The death of an influencer who developed life-threatening complications after undergoing liposuction has once again sparked discussions in China about the dangers of cosmetic surgery and poor oversight of the industry.
The woman, nicknamed Dai, died earlier this week, around two months after being treated at Hangzhou Huayan Medical Cosmetic Hospital, a private clinic in east China’s Zhejiang Province, a friend shared. online.
Dai, 33, was a fashion designer who founded Italian brand Julia & Julie in 2014, and who had more than 130,000 subscribers on the Weibo microblogging platform. His death sparked a heated discussion, with a related hashtag piling up over 700 million views.
Hangzhou Municipal Health Commission responded to agitation Thursday, claiming that Dai’s death was a case of medical negligence and that the clinic had been held fully responsible for the incident. The commission added that the clinic lacked expertise, made mistakes during the operation and failed to offer timely treatment afterwards. It has since been closed by the commission.
The Chinese cosmetic surgery market has proliferated in recent years, and consulting iResearch predicts it will be worth more than 300 billion yuan ($ 46 billion) and serve more than 25 million consumers by 2023.
But industry oversight is lacking and regulations are outdated. The vast majority of clinics operate outside the law. In 2019, the company said there were 13,000 legal clinics and more than 80,000 illegal competitors. The demand for increasingly invasive and risky procedures is increasing, as is the number of disputes over allegedly botched surgeries.
After Dai’s death, many social media users shared their own horror stories about cosmetic surgery or brought up high-profile cases.
In 2019, a 32-year-old woman from southwestern Chengdu City died after undergoing liposuction at a licensed clinic. just a month before. In February, actress Gao Liu shocked fans after sharing photos of how a failed nose job turned the tip of her nose into a black stump.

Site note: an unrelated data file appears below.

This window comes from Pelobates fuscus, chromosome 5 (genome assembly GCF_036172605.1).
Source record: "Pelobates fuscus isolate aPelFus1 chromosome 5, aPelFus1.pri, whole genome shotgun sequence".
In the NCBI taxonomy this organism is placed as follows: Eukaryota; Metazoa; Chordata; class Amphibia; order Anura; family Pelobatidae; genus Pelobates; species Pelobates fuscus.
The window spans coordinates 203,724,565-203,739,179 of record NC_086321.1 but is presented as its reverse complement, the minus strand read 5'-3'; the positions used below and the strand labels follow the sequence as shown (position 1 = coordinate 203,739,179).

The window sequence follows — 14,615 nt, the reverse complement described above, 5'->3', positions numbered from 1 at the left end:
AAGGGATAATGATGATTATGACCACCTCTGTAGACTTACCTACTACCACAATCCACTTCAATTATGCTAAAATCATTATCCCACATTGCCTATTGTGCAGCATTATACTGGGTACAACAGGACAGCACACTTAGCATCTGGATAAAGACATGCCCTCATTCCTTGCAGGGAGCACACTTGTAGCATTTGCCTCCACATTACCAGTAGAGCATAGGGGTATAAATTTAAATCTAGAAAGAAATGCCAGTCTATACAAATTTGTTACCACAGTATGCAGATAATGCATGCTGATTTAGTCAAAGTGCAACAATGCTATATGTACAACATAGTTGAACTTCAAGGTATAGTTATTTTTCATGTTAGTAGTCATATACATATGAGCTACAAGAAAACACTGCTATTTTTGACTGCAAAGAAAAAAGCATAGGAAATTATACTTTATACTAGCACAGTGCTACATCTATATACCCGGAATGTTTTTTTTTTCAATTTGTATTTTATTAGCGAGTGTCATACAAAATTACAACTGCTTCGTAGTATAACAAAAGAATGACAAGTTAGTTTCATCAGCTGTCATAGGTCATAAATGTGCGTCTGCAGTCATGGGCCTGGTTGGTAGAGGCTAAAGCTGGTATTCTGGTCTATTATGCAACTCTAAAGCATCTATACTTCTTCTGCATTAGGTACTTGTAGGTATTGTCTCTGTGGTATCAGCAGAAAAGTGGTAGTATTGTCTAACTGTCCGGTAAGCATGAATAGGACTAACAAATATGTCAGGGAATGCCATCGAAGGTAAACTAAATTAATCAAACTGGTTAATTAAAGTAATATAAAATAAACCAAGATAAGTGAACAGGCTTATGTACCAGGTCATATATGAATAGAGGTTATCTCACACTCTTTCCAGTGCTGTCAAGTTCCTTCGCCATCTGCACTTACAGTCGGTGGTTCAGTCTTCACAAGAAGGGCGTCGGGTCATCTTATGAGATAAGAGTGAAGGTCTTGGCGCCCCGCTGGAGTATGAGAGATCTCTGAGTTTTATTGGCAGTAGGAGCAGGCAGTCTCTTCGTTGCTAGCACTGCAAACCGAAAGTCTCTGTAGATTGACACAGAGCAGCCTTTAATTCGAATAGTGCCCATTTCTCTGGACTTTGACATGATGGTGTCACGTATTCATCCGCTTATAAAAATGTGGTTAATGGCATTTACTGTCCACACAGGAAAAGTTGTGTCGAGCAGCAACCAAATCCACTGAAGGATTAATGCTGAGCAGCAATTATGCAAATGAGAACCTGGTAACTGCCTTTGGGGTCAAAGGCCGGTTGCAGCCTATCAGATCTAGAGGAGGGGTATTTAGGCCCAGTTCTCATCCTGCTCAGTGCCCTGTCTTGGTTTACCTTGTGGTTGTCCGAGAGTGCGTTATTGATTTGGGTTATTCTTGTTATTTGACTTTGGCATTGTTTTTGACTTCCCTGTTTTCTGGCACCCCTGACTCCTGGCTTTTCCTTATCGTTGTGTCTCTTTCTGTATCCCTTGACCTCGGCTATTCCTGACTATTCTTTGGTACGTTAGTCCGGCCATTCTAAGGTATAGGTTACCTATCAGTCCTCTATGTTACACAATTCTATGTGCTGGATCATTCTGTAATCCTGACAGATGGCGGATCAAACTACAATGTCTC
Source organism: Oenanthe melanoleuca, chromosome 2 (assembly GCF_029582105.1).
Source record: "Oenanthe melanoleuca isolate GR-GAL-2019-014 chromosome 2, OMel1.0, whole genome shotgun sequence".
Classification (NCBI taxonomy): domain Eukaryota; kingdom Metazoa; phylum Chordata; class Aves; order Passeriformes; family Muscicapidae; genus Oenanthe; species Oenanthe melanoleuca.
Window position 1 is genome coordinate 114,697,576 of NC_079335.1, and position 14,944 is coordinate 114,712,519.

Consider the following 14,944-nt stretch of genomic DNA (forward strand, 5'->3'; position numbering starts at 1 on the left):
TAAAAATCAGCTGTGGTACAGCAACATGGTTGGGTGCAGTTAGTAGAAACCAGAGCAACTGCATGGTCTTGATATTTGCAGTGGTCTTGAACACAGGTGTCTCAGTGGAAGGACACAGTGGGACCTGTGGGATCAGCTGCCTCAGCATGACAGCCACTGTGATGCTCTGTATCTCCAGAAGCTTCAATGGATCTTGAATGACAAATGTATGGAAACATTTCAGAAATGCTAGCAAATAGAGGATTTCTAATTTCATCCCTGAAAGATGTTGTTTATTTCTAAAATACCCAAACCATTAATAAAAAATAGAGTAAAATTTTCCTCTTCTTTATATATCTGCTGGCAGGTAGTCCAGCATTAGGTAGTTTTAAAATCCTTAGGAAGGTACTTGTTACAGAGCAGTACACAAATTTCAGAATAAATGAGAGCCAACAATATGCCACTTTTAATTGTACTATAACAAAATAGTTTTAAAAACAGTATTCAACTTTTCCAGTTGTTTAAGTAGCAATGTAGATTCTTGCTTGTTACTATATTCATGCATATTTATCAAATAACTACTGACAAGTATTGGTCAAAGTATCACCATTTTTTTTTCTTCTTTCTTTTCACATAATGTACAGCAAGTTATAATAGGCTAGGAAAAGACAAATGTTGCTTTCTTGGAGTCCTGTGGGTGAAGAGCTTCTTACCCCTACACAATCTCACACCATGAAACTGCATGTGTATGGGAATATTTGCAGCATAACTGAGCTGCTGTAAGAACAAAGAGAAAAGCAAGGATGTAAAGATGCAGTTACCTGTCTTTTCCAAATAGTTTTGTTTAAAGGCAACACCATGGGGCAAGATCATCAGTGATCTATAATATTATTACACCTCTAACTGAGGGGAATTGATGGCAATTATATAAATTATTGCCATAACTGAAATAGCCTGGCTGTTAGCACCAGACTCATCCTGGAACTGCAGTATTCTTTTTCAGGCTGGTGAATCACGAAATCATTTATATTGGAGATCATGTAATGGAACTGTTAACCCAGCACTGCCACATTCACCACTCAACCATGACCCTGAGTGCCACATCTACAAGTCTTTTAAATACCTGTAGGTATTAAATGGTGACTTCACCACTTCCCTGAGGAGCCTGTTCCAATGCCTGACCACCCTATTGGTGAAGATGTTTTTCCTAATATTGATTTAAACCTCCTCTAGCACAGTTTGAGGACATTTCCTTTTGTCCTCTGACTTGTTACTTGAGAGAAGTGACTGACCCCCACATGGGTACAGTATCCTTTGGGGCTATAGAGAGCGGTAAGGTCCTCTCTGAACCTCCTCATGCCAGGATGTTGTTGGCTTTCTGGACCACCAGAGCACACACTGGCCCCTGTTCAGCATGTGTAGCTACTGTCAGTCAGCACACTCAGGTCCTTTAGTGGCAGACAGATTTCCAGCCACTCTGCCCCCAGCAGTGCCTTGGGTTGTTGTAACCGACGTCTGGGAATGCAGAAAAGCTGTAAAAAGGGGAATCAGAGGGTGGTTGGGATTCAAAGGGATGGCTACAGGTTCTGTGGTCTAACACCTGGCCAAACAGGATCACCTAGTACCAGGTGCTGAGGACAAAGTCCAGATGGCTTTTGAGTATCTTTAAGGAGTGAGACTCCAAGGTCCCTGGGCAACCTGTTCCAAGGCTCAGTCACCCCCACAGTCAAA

Media reported on Friday that a woman was suffering from severe muscle weakness after receiving a leg slimming injection at an unlicensed cosmetic surgery clinic in Shanghai.
Platform medical records, also made public by her friend, shows that she suffered from constant pain as well as symptoms such as heart palpitations and shortness of breath after the five-hour liposuction surgery in early May. However, the clinic did not take her complaints seriously.
Two days later, Dai called an ambulance and was transferred to an intensive care unit, where she was diagnosed with skin ulceration and organ failure. She spent the last two months of her life on a ventilator.
Liposuction is considered a relatively mature cosmetic surgery that is safe as long as doctors follow the standards, Zhang Jingde, cosmetic surgeon at Shanghai East Hospital, told Sixth Tone. However, the patients must also be in good health, because, he said, “the operation is an attack on his immune system.”
Publisher: Kevin Schoenmakers.
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